Alice’s family history was described briefly in the movie when she went to see the neurologist. Both of Alice’s parents are deceased, one from liver failure (father), and the other died in a car crash when she was just 18 years of age (mother). Alice described him as “incoherent and incognizant” during the later stages of his life. It appears they her parents were either separated or divorced because she mentioned that he lived in New Hampshire which seemed to be a ways from the residence she was residing at the time he was alive. She mentions that her father died from cirrhosis, a late-stage disease brought about by numerous types of liver illnesses and conditions, for example, hepatitis and constant liquor addiction. Alice’s father was an alcoholic and also passed down the early-onset Alzheimer’s down to Alice. Alice’s social relationships were all fairly healthy in the beginning of the movie with no real signs of falls out’s or anything negative. The only relationship in question I believe would be with her daughter Lydia, their relationship is very rocky. In the beginning of the film, we see Alice take a visit to Lydia’s home in California after she goes to speak at a local college. They go out to eat and Lydia is discussing with Alice how her acting career is going and Alice then says “Lydia don’t you think it’s time you reconsider things, you’re so smart, there’s so much more you could be doing with your life.” Alice doesn’t agree with Lydia’s life choices and believes she should be going to school like her other two children and have a “real career”. Their relationship seems to fluctuate throughout the movie and her condition actually brings them closer in the end. Alice also only seems to be around family and not any friends in the film. After the onset all of the relationships that she developed changed during the movie. Alice and her husband John began to be very distant as her condition worsened and he barely wanted to be around her as she could sometimes be unstable emotionally.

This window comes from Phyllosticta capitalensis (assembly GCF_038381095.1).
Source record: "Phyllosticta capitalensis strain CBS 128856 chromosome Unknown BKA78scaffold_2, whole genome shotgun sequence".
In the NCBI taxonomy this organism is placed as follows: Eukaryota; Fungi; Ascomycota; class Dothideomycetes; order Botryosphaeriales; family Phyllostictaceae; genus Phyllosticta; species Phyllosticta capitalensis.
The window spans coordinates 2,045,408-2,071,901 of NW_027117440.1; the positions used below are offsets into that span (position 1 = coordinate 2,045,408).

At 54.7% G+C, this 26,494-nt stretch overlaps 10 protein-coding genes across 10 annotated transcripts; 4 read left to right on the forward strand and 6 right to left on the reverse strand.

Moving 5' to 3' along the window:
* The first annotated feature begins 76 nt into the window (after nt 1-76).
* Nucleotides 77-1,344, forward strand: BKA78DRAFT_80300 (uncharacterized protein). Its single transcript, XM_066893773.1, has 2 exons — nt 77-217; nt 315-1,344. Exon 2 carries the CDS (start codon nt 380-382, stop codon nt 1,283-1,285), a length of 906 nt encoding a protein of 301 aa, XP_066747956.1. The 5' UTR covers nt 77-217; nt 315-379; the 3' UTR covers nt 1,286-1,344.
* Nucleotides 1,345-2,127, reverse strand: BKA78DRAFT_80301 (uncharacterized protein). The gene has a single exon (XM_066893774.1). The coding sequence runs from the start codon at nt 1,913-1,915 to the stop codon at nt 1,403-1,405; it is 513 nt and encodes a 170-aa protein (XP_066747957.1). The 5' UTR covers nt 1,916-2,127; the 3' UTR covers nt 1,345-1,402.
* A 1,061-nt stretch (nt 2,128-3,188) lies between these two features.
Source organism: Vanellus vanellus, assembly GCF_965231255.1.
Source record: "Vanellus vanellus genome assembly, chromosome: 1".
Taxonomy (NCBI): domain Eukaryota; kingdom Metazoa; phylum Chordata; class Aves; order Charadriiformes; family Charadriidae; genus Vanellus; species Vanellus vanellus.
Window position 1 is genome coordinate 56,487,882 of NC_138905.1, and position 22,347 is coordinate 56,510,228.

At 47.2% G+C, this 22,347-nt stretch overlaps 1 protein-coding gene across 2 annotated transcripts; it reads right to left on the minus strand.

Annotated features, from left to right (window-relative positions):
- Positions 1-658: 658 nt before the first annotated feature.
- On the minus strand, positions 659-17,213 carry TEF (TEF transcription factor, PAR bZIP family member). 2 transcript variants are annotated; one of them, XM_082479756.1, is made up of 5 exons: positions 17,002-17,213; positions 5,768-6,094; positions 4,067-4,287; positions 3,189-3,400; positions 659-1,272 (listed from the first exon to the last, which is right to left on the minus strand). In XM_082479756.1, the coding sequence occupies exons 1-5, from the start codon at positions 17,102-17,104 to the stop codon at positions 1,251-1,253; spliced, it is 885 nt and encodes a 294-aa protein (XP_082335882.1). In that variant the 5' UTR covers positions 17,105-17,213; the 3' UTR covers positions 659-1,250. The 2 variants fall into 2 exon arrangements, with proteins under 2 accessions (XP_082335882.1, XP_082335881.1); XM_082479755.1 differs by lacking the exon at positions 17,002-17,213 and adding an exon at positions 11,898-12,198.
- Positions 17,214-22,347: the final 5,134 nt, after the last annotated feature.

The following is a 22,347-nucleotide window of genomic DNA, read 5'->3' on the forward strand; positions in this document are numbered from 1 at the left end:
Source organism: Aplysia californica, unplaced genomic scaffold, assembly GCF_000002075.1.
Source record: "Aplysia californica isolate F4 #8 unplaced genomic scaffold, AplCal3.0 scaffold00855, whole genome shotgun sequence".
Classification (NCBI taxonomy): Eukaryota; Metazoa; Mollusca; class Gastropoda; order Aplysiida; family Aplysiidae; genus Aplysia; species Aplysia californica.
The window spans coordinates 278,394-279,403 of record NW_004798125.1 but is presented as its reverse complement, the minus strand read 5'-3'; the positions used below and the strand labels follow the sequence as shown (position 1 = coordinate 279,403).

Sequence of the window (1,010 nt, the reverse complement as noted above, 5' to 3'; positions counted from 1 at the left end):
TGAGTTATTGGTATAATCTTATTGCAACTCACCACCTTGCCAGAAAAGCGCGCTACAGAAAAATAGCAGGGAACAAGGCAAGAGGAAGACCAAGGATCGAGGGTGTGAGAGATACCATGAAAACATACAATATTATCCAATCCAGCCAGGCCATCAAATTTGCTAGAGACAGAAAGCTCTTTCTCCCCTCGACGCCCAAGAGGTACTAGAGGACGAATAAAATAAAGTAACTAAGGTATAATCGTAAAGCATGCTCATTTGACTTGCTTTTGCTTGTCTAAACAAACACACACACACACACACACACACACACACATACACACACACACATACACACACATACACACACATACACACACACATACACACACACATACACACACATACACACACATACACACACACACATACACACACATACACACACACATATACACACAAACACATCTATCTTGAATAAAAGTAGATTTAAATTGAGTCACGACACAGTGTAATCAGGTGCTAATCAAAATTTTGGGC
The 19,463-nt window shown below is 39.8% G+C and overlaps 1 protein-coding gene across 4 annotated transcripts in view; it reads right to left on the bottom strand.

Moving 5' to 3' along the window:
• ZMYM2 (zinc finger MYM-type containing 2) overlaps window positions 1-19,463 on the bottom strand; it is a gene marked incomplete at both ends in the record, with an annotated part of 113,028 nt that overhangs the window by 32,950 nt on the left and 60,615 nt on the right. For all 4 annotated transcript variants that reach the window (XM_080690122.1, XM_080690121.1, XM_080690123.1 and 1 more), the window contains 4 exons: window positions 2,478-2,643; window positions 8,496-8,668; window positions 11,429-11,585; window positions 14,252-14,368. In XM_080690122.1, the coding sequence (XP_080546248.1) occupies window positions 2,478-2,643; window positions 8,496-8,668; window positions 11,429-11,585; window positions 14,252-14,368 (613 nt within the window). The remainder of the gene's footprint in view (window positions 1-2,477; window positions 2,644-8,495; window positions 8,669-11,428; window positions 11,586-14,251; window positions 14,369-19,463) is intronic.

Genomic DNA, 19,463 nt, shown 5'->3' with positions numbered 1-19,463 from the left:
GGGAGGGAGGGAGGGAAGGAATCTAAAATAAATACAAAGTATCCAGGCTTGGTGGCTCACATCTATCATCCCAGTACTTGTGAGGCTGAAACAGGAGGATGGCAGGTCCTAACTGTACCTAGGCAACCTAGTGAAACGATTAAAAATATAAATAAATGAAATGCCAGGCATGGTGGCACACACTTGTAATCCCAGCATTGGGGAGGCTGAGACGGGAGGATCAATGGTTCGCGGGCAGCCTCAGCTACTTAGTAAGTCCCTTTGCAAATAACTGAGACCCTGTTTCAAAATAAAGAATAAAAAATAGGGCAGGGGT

Alice is a linguistics professor at Columbia University and was very good at her job and even created her own book about linguistics called “Neurons to nouns”. She was well respected in her department and had been teaching the subject for quite some time. Her performance before the onset was great and she seemed to love her job and had a comfortable position in the department. We see that she was asked to speak at UCLA about her knowledge of linguistics and how young children communicate with adults. With the disease gradually showing its symptoms her performance in her classes dropped and students started to complain to the department about the course thus leading her to confess about her early onset of Alzheimer’s. The department let her go and she was now forced to come to terms with the disease and prepare for the worst. In the film, we don’t really know her past medical history besides the brief description of her family’s medical history. Her present medical condition is Early Onset Familial Alzheimer’s disease, a very rare disease that affects an individual at an earlier age than usual and the symptoms seem to escalate at an alarming rate. This structure is exceptionally uncommon. Two or three hundred individuals have qualities that legitimately add to Alzheimer’s disease. These individuals start indicating symptoms of the disease in their 30s, 40s, or 50s. An exceptionally modest number of individuals with Alzheimer’s disease have the early-onset form. A large number of them are in their 40s and 50s when the disease grabs hold. There are no signs of substance abuse or alcohol abuse regarding Alice in the film they drink wine traditionally but that’s about it. Before the diagnosis, Alice seemed to be a very healthy individual with no signs of other major health problems. She has to take different medicines in the film to suppress the symptoms of the disease named Aricept and Namenda. Aricept improves the capacity of nerve cells in the cerebrum. It works by preventing the breakdown of a compound called acetylcholine. Individuals with dementia usually have lower levels of this compound, which is significant for the procedures of memory, reasoning, thinking, and solving. Namenda (memantine) decreases the activities of synthetic substances in the mind that may add to the manifestations of Alzheimer’s disease, mainly used for very severe dementia leading to Alzheimer’s. Alice also does have problems with sleeping during the film and asked her doctor for different medicines that would be powerful enough to put her to sleep.